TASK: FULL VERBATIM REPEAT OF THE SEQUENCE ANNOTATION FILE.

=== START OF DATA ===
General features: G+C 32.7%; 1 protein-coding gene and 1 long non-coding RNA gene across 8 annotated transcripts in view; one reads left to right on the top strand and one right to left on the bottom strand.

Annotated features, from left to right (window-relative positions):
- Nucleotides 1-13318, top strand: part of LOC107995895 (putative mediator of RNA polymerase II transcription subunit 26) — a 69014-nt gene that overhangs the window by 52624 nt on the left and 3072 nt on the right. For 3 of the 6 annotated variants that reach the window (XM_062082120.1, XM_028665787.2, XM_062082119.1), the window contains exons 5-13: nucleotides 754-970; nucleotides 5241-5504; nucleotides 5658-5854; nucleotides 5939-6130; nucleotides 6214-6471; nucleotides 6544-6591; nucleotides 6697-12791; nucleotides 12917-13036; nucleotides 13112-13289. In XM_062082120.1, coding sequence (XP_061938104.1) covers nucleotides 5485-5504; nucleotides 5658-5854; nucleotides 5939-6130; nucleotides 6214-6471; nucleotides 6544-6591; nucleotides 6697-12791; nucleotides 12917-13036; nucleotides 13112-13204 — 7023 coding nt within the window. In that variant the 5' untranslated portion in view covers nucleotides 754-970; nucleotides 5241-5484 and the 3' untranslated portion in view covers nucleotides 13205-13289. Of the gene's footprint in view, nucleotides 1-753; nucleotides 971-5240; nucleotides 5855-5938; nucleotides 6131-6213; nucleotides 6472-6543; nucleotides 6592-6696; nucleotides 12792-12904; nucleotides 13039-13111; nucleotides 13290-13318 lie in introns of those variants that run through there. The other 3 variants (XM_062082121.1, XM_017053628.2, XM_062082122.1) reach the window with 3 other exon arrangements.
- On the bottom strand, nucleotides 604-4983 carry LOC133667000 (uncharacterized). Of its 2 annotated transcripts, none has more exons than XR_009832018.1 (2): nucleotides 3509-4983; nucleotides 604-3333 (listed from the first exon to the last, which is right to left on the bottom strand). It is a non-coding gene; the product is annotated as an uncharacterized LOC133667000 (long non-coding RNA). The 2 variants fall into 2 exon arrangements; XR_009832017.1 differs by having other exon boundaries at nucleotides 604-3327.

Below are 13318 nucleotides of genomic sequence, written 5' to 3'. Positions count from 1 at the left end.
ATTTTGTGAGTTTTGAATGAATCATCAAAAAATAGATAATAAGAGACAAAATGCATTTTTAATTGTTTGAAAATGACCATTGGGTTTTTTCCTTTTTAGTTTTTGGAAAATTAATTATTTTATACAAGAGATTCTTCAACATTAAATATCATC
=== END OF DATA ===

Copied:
General features: G+C 32.7%; 1 protein-coding gene and 1 long non-coding RNA gene across 8 annotated transcripts in view; one reads left to right on the top strand and one right to left on the bottom strand.

Annotated features, from left to right (window-relative positions):
- Nucleotides 1-13318, top strand: part of LOC107995895 (putative mediator of RNA polymerase II transcription subunit 26) — a 69014-nt gene that overhangs the window by 52624 nt on the left and 3072 nt on the right. For 3 of the 6 annotated variants that reach the window (XM_062082120.1, XM_028665787.2, XM_062082119.1), the window contains exons 5-13: nucleotides 754-970; nucleotides 5241-5504; nucleotides 5658-5854; nucleotides 5939-6130; nucleotides 6214-6471; nucleotides 6544-6591; nucleotides 6697-12791; nucleotides 12917-13036; nucleotides 13112-13289. In XM_062082120.1, coding sequence (XP_061938104.1) covers nucleotides 5485-5504; nucleotides 5658-5854; nucleotides 5939-6130; nucleotides 6214-6471; nucleotides 6544-6591; nucleotides 6697-12791; nucleotides 12917-13036; nucleotides 13112-13204 — 7023 coding nt within the window. In that variant the 5' untranslated portion in view covers nucleotides 754-970; nucleotides 5241-5484 and the 3' untranslated portion in view covers nucleotides 13205-13289. Of the gene's footprint in view, nucleotides 1-753; nucleotides 971-5240; nucleotides 5855-5938; nucleotides 6131-6213; nucleotides 6472-6543; nucleotides 6592-6696; nucleotides 12792-12904; nucleotides 13039-13111; nucleotides 13290-13318 lie in introns of those variants that run through there. The other 3 variants (XM_062082121.1, XM_017053628.2, XM_062082122.1) reach the window with 3 other exon arrangements.
- On the bottom strand, nucleotides 604-4983 carry LOC133667000 (uncharacterized). Of its 2 annotated transcripts, none has more exons than XR_009832018.1 (2): nucleotides 3509-4983; nucleotides 604-3333 (listed from the first exon to the last, which is right to left on the bottom strand). It is a non-coding gene; the product is annotated as an uncharacterized LOC133667000 (long non-coding RNA). The 2 variants fall into 2 exon arrangements; XR_009832017.1 differs by having other exon boundaries at nucleotides 604-3327.

Below are 13318 nucleotides of genomic sequence, written 5' to 3'. Positions count from 1 at the left end.
ATTTTGTGAGTTTTGAATGAATCATCAAAAAATAGATAATAAGAGACAAAATGCATTTTTAATTGTTTGAAAATGACCATTGGGTTTTTTCCTTTTTAGTTTTTGGAAAATTAATTATTTTATACAAGAGATTCTTCAACATTAAATATCATC